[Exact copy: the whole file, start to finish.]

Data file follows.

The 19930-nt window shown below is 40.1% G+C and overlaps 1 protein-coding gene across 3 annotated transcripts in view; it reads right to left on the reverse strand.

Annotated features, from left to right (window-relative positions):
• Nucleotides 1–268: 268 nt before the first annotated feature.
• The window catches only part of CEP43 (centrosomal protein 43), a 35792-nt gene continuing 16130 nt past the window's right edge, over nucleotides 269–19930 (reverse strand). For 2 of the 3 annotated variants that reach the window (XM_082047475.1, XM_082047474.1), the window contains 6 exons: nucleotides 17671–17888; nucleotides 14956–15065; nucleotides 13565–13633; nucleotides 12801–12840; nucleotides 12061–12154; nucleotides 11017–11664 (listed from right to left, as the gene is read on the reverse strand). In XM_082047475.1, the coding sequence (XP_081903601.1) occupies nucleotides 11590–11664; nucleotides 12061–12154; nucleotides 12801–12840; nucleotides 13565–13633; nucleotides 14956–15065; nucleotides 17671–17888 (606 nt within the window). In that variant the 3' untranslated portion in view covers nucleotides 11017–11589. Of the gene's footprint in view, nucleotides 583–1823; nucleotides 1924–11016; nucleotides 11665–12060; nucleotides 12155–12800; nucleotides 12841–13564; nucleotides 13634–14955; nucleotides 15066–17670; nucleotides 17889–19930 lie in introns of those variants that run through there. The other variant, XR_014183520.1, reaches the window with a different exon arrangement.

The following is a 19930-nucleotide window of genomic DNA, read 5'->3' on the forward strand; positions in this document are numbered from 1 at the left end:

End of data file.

The 19930-nt window shown below is 40.1% G+C and overlaps 1 protein-coding gene across 3 annotated transcripts in view; it reads right to left on the reverse strand.

Annotated features, from left to right (window-relative positions):
• Nucleotides 1–268: 268 nt before the first annotated feature.
• The window catches only part of CEP43 (centrosomal protein 43), a 35792-nt gene continuing 16130 nt past the window's right edge, over nucleotides 269–19930 (reverse strand). For 2 of the 3 annotated variants that reach the window (XM_082047475.1, XM_082047474.1), the window contains 6 exons: nucleotides 17671–17888; nucleotides 14956–15065; nucleotides 13565–13633; nucleotides 12801–12840; nucleotides 12061–12154; nucleotides 11017–11664 (listed from right to left, as the gene is read on the reverse strand). In XM_082047475.1, the coding sequence (XP_081903601.1) occupies nucleotides 11590–11664; nucleotides 12061–12154; nucleotides 12801–12840; nucleotides 13565–13633; nucleotides 14956–15065; nucleotides 17671–17888 (606 nt within the window). In that variant the 3' untranslated portion in view covers nucleotides 11017–11589. Of the gene's footprint in view, nucleotides 583–1823; nucleotides 1924–11016; nucleotides 11665–12060; nucleotides 12155–12800; nucleotides 12841–13564; nucleotides 13634–14955; nucleotides 15066–17670; nucleotides 17889–19930 lie in introns of those variants that run through there. The other variant, XR_014183520.1, reaches the window with a different exon arrangement.

The following is a 19930-nucleotide window of genomic DNA, read 5'->3' on the forward strand; positions in this document are numbered from 1 at the left end: